There are so many tricky conversations that parents need to have with their kids, and talking about drinking and drugs is definitely high on the list. At around the time your not-so-little children are starting to learn to drive, their world is also opening up to the accessibility of alcohol, and maybe even drugs too.
The vast majority of us are undoubtedly aware that drinking whilst under the influence of drink or drugs is a huge no-no, but how do you make the message stick in your young driver’s mind, without either scaring them or making them feel patronised?
Starting the conversation
The chances are that you’ve been talking to your child about drink and drugs for a while now – many pre-teen or teenage kids will ask questions when they either see you having the odd drink, or are experiencing peer pressure from school friends.
- It’s not easy, but being open about alcohol and drugs instead of getting defensive, is more likely to encourage a positive conversation between you.
- You can talk about the legal age for drinking, the recommended units and how many units are in different types of alcoholic drinks, the illegality of drugs and the dangers of all intoxicating substances.
- Explain that drinking slows your brain down, so logically that means that a driver’s reactions are also slower and this can easily lead to accidents.
It’s a great idea to have these conversations before they’ve even started driving, rather than as a response to any possible problems that may arise in the future. This way, nobody should be feeling defensive or angry about anything and the dialogue can feel more encouraging and amenable.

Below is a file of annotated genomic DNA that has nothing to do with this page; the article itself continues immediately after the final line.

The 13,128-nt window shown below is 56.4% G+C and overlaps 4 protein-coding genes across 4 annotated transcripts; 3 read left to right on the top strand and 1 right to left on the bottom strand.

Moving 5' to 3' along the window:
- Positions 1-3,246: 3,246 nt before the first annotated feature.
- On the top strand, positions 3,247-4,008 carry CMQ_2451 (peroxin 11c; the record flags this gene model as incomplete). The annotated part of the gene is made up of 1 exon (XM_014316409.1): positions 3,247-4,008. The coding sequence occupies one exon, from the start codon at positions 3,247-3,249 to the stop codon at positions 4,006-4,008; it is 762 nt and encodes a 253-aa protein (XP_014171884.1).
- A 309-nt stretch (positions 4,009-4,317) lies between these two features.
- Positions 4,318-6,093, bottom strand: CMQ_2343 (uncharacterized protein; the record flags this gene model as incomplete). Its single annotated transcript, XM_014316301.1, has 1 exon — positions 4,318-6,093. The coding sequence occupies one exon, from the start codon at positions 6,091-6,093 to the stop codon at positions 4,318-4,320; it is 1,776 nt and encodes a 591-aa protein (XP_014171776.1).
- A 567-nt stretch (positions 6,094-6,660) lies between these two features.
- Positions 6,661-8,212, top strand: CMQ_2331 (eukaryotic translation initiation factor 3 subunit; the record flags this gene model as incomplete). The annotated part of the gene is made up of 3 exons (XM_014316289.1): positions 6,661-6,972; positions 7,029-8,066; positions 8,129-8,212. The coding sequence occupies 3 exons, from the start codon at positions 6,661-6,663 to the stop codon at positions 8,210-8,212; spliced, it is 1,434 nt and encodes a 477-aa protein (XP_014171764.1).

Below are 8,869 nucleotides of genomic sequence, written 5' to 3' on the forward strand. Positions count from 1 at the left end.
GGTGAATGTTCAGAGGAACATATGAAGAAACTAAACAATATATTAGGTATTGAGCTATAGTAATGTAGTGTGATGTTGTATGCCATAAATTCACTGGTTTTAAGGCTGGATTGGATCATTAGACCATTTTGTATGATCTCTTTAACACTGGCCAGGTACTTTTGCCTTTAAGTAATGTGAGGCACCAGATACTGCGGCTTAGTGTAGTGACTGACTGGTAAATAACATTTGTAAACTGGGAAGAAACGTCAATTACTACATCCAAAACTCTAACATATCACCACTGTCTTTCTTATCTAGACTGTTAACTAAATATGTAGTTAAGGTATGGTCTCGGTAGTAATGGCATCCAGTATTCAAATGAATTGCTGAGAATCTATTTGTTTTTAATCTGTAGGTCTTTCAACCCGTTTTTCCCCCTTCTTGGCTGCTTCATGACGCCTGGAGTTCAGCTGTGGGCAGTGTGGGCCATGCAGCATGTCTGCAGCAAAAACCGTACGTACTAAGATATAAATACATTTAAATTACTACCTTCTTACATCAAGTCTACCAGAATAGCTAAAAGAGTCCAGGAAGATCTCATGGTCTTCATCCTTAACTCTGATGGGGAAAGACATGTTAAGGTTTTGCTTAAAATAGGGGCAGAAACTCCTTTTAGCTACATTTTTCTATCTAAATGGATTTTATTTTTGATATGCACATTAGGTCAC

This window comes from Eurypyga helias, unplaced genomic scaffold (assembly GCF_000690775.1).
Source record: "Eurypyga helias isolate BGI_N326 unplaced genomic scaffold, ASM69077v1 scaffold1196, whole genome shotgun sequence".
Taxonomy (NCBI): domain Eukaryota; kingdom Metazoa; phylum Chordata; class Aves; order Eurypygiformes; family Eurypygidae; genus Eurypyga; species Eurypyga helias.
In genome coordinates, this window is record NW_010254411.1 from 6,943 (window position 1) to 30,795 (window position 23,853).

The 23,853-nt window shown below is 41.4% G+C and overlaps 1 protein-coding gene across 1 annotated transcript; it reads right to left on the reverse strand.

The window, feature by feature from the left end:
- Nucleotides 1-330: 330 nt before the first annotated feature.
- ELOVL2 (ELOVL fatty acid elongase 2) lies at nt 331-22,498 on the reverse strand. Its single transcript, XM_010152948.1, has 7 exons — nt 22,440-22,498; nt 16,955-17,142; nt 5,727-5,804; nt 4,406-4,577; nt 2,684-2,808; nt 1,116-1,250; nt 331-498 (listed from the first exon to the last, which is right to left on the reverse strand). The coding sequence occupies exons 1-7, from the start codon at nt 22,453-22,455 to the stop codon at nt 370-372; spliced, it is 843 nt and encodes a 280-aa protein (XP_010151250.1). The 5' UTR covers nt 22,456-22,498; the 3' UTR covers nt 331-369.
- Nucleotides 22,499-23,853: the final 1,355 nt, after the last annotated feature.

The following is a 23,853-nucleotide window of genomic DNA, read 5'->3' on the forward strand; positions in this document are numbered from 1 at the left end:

Where’s the proof?
Young people often feel invincible, so it can be tough to make the message hit home that drinking and/or taking drugs will have a detrimental effect on their driving – as well as their life as a whole. At our recent trip to Rockingham, we popped some beer goggles on to our young drivers and let them drive under controlled conditions, with some fascinating results.
- Research discussed on the Brake website shows that compared to older drivers, young drivers involved in a crash are twice as likely to be impaired by alcohol.
- Due to the illegal nature of drug-taking, the evidence surrounding how many young drivers take drugs before getting behind the wheel is harder to determine, but a Freedom of Information request by the BBC in 2016 showed that almost 8,000 people were arrested for drug-driving in England and Wales between March 2015 and April 2016.
Caring parents vs independent teen
It’s incredibly hard when your child is a young adult and they may feel like they are therefore able to make every decision for themselves without your input. It’s great for them to take responsibility for themselves, and we wholly champion young people’s independence!
Our black box technology will be monitoring their speed and other aspects of their driving, red-flagging any potentially dangerous driving, but what we can’t do is track their alcohol levels! Remind them that their insurance, license, health, life, and the lives of others could be at risk if they drive while under the influence – it’s illegal for a reason.
However, if you are concerned that your teen or young adult is drinking too much or that they may be taking illegal drugs, then no matter how awkward the conversation may feel, it’s essential to have it. You can also get support from agencies such as the NHS, Family Lives, or Talk to Frank.
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